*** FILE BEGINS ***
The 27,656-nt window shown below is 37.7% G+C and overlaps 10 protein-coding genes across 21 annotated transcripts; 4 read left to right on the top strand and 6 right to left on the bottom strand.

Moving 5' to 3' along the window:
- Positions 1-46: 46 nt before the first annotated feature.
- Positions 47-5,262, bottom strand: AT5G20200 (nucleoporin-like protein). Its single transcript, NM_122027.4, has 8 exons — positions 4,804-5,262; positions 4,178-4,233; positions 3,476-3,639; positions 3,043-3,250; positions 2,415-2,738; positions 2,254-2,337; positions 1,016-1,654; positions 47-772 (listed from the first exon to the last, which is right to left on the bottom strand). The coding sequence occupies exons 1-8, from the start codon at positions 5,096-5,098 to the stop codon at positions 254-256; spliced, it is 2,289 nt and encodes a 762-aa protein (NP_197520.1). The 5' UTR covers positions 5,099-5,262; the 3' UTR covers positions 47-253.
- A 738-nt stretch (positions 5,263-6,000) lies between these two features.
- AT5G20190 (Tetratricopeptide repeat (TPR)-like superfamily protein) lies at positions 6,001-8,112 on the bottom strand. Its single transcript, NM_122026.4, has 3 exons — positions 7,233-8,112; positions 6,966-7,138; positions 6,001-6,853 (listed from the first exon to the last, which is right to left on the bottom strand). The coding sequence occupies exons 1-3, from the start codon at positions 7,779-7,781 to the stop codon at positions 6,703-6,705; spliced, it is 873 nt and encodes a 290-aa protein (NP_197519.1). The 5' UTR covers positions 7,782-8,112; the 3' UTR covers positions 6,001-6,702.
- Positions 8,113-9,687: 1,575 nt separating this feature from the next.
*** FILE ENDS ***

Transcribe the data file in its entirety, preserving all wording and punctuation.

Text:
The 27,656-nt window shown below is 37.7% G+C and overlaps 10 protein-coding genes across 21 annotated transcripts; 4 read left to right on the top strand and 6 right to left on the bottom strand.

Moving 5' to 3' along the window:
- Positions 1-46: 46 nt before the first annotated feature.
- Positions 47-5,262, bottom strand: AT5G20200 (nucleoporin-like protein). Its single transcript, NM_122027.4, has 8 exons — positions 4,804-5,262; positions 4,178-4,233; positions 3,476-3,639; positions 3,043-3,250; positions 2,415-2,738; positions 2,254-2,337; positions 1,016-1,654; positions 47-772 (listed from the first exon to the last, which is right to left on the bottom strand). The coding sequence occupies exons 1-8, from the start codon at positions 5,096-5,098 to the stop codon at positions 254-256; spliced, it is 2,289 nt and encodes a 762-aa protein (NP_197520.1). The 5' UTR covers positions 5,099-5,262; the 3' UTR covers positions 47-253.
- A 738-nt stretch (positions 5,263-6,000) lies between these two features.
- AT5G20190 (Tetratricopeptide repeat (TPR)-like superfamily protein) lies at positions 6,001-8,112 on the bottom strand. Its single transcript, NM_122026.4, has 3 exons — positions 7,233-8,112; positions 6,966-7,138; positions 6,001-6,853 (listed from the first exon to the last, which is right to left on the bottom strand). The coding sequence occupies exons 1-3, from the start codon at positions 7,779-7,781 to the stop codon at positions 6,703-6,705; spliced, it is 873 nt and encodes a 290-aa protein (NP_197519.1). The 5' UTR covers positions 7,782-8,112; the 3' UTR covers positions 6,001-6,702.
- Positions 8,113-9,687: 1,575 nt separating this feature from the next.